We can’t afford to surrender to despair or even resignation. We must resist. Since the Peasants’ Revolt, we’ve had shining examples of nonviolent civil disobedience from heroines and heroes like Harriet Tubman, Mahatma Ghandi, Martin Luther King, Susan B. Anthony, Cesar Chavez, Lech Walesa, and the Standing Rock Lakota. Nonviolent movements like the Underground Railroad, the Women’s Suffrage Movement, the Civil Rights Movement, United Farm Workers, and the Dakota Access Pipeline Resistance have brought change that makes a difference in all our lives. Not without sacrifice, but with hope, courage, and determination.

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Harriet Tubman, civil rights activist, abolitionist, humanitarian.

Solidarity in Communist Poland began with strikes to demand a free trade union, and resulted in freedom and democracy for the Polish people. There was the Velvet Revolution of Czechoslovakia. The Singing Revolution in Estonia, Latvia, and Lithuania began with people gathering to sing national songs forbidden by the Communists. Four years later they were independent nations, free of Soviet rule.

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Every protest matters. It’s an act of faith, almost a prayer. Not the kind in which you petition for a miracle or  just a quick win.  The kind that lends you strength to endure however long it takes, but also transforms you from silent sufferer to person of action. You’ll be there for those who have no voice, or who need help finding their own voice. You’ll be there to inform the public and to lift each other up, to remind yourself that you are not alone.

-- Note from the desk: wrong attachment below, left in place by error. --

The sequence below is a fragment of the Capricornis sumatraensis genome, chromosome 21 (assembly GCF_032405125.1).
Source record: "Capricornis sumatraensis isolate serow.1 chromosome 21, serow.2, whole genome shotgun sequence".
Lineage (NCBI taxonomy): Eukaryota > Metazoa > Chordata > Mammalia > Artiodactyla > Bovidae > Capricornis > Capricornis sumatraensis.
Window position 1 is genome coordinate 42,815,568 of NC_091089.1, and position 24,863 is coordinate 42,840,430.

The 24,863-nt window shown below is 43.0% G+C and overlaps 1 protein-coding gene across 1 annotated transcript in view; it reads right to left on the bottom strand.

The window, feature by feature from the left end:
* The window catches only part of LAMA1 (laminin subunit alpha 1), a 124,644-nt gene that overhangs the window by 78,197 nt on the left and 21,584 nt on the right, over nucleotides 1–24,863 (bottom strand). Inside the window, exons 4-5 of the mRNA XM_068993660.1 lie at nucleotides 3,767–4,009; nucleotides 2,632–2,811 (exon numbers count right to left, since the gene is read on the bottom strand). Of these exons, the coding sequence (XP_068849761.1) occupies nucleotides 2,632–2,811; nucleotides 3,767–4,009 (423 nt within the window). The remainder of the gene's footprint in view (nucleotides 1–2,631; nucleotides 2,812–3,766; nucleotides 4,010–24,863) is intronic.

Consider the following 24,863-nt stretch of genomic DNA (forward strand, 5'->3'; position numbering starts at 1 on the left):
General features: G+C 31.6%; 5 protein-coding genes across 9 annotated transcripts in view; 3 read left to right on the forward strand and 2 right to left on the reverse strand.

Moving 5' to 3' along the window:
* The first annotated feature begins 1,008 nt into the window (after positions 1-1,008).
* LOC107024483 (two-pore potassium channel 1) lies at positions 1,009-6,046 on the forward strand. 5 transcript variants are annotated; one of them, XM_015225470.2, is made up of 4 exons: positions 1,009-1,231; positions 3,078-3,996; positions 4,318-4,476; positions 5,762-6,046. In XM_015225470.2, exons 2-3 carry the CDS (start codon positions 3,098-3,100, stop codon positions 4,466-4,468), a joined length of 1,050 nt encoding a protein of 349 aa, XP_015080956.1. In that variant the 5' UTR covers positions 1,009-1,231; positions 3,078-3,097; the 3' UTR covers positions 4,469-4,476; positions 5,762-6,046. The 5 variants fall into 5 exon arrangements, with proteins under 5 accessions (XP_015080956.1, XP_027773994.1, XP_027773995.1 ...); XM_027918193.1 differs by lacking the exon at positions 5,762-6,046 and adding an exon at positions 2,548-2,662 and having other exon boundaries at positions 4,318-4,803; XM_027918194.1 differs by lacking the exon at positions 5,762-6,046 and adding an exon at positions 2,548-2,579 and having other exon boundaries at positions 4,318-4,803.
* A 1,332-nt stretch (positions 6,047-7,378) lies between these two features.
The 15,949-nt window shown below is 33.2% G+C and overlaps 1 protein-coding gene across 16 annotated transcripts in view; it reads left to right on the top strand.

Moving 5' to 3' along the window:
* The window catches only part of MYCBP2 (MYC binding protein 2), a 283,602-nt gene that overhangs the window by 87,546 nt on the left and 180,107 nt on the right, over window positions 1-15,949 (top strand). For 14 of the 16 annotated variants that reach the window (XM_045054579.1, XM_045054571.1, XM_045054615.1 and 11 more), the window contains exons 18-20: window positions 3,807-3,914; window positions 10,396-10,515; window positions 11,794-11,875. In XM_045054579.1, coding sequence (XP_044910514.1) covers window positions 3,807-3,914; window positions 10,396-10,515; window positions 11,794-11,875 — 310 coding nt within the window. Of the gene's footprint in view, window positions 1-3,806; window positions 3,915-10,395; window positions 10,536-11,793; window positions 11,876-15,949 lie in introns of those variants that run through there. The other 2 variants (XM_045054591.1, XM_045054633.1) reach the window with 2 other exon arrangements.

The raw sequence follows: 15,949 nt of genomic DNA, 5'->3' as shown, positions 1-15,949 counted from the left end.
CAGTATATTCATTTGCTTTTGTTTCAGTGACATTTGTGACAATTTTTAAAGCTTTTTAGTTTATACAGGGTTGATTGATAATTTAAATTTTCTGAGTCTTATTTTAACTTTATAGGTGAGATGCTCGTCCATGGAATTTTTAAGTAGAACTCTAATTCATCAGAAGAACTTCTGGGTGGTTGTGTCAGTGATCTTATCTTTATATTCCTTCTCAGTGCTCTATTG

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Each act of resistance repays a debt to those who fought and sacrificed on a battlefield, in a courtroom, or on a picket line to make our lives better. And each act of resistance is a gift to our children and grandchildren.  One day this will all be history. When people look back, and they always do, I hope to be remembered for fighting for what’s right. It’s time to call out the lies, write our congress, gather those signatures, and save our nation from a shameful demise.  It’s time to put our boots on the ground.

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Copyright 2017 Naomi Baltuck

Posted by: Naomi Baltuck | November 23, 2016

The Beginning of the Rainbow

My son Eli and I met up in Taiwan last week.  He was eager to visit The Rainbow Village while we were in Taichung.  Several reviews suggested it was too far off the beaten path to be worth the trip, but most people were highly enthusiastic.

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I did a little research; sometimes the story of a place or object can imbue it with meaning.  This story goes way back, and knowing the story made a difference to me.  Huang Yung-Fu was born in 1924.  During the Chinese Civil War he fought for Chiang Kai-shek, and in 1949, he followed their defeated leader to Taiwan.
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Hundreds of villages sprang up throughout Taiwan, providing temporary military housing for the veterans like Huang Yung-Fu and their families.  Some of the military villages had a thousand units or more. The temporary concrete houses became permanent homes for many. 

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They were small and drab and time took its toll on the buildings.  Cities grew up around them, and the property became more valuable than the dwellings.  Developers started buying up the land. Residents were offered compensation and relocation if they would agree to vacate.

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 Most veterans submitted, but Huang Yung-Fu resisted; he would not leave his home.

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The old veterans’ community was gradually reduced to only 11 residences.

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They wanted to tear down Huang Yung-Fu’s home too.  So he picked up a paintbrush and began to paint…

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…and paint…